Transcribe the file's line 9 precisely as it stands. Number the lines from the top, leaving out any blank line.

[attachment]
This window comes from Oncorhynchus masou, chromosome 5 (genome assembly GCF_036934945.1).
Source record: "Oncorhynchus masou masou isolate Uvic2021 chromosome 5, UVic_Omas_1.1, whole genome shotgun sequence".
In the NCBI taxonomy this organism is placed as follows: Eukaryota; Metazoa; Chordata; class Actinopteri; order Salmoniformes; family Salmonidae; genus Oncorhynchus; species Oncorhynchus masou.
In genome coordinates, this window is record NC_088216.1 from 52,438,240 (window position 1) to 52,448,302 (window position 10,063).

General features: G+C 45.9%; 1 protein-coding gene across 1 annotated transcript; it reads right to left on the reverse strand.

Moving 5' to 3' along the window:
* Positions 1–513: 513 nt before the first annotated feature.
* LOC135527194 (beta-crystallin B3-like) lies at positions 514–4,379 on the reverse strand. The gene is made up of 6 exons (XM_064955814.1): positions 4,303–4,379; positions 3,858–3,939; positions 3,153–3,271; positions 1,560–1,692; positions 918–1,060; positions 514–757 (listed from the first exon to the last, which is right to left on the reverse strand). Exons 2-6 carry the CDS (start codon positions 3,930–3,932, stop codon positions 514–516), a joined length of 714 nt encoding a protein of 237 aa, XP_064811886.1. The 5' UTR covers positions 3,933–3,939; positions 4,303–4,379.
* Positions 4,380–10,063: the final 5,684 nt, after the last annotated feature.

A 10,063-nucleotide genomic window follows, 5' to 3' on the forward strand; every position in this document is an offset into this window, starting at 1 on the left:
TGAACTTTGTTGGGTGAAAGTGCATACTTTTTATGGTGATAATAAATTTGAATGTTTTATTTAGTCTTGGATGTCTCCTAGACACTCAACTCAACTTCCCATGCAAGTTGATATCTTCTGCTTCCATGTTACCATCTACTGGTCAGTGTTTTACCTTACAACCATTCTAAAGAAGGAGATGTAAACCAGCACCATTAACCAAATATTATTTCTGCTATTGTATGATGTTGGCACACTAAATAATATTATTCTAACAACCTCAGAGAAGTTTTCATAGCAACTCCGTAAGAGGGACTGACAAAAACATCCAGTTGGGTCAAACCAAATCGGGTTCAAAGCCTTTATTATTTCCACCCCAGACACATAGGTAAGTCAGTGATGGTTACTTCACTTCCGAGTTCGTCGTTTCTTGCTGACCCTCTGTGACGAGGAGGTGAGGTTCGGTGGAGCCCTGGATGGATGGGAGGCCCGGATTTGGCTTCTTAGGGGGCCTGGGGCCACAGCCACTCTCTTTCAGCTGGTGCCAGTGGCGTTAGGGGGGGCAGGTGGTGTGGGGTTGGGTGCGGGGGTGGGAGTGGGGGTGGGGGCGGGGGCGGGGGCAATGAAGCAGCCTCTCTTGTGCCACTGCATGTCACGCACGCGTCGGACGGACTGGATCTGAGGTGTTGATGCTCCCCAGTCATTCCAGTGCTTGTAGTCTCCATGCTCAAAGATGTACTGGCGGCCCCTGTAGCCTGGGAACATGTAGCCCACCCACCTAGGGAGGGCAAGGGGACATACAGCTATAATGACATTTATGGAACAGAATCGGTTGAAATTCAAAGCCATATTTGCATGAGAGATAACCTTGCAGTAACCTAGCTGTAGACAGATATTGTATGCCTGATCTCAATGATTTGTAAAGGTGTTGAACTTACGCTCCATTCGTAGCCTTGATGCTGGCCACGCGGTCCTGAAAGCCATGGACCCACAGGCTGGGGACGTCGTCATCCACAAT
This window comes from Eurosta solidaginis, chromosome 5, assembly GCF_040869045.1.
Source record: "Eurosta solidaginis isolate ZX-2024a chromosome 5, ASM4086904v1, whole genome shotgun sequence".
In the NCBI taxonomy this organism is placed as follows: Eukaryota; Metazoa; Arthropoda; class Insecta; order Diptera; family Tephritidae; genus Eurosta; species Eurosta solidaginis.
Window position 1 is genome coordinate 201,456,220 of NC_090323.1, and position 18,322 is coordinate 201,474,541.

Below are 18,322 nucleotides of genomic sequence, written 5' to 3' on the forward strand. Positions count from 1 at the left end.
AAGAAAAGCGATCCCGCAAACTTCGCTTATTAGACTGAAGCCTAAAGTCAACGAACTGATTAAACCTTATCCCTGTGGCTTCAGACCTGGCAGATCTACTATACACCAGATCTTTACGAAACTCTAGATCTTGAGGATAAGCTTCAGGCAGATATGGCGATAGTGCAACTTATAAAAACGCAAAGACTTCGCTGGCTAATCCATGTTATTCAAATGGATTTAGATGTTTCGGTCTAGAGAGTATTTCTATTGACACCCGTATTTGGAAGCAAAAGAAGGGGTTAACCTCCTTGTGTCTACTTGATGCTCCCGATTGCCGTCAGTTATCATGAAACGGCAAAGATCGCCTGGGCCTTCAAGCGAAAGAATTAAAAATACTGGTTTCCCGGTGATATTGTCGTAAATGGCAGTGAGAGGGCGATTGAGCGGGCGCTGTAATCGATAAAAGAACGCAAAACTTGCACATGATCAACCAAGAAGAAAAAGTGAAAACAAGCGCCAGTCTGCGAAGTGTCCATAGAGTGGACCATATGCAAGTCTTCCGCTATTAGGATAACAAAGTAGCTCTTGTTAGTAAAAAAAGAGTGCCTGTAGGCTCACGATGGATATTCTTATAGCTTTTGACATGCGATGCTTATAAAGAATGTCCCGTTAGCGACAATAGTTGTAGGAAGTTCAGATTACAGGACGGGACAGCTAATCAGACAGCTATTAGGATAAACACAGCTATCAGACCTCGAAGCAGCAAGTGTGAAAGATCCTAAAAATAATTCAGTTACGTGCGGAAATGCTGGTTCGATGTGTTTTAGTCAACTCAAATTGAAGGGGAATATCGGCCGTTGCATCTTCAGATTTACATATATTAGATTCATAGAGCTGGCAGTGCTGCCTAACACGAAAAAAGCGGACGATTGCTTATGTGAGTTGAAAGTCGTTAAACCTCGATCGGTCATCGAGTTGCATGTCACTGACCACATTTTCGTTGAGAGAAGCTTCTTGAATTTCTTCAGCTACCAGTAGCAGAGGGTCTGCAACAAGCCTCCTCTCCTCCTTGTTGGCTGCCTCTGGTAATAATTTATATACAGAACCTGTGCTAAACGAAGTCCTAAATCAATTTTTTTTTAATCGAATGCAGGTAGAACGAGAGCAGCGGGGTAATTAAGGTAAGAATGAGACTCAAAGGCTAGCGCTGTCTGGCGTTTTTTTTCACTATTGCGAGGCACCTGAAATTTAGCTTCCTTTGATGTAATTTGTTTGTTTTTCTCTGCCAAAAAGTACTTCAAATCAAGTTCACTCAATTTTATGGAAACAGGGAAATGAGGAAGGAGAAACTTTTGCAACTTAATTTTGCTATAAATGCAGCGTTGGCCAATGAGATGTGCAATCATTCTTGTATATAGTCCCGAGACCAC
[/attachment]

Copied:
* Positions 4,380–10,063: the final 5,684 nt, after the last annotated feature.